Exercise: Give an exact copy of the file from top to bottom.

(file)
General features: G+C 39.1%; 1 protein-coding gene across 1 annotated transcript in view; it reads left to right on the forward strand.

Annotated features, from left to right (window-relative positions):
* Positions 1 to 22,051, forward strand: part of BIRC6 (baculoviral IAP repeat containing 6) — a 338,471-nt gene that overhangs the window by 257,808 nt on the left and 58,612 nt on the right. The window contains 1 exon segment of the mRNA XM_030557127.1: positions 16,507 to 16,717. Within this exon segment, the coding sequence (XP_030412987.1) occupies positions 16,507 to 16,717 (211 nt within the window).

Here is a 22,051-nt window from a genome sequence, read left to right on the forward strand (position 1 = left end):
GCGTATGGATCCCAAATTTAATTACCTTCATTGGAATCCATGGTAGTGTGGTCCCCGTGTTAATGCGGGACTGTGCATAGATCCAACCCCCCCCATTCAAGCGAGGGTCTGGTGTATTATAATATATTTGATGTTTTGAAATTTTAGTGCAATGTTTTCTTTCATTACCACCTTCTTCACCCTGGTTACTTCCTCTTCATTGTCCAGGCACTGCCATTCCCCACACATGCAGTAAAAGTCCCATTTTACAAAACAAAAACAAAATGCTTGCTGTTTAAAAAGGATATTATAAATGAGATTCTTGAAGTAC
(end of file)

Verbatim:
General features: G+C 39.1%; 1 protein-coding gene across 1 annotated transcript in view; it reads left to right on the forward strand.

Annotated features, from left to right (window-relative positions):
* Positions 1 to 22,051, forward strand: part of BIRC6 (baculoviral IAP repeat containing 6) — a 338,471-nt gene that overhangs the window by 257,808 nt on the left and 58,612 nt on the right. The window contains 1 exon segment of the mRNA XM_030557127.1: positions 16,507 to 16,717. Within this exon segment, the coding sequence (XP_030412987.1) occupies positions 16,507 to 16,717 (211 nt within the window).

Here is a 22,051-nt window from a genome sequence, read left to right on the forward strand (position 1 = left end):
GCGTATGGATCCCAAATTTAATTACCTTCATTGGAATCCATGGTAGTGTGGTCCCCGTGTTAATGCGGGACTGTGCATAGATCCAACCCCCCCCATTCAAGCGAGGGTCTGGTGTATTATAATATATTTGATGTTTTGAAATTTTAGTGCAATGTTTTCTTTCATTACCACCTTCTTCACCCTGGTTACTTCCTCTTCATTGTCCAGGCACTGCCATTCCCCACACATGCAGTAAAAGTCCCATTTTACAAAACAAAAACAAAATGCTTGCTGTTTAAAAAGGATATTATAAATGAGATTCTTGAAGTAC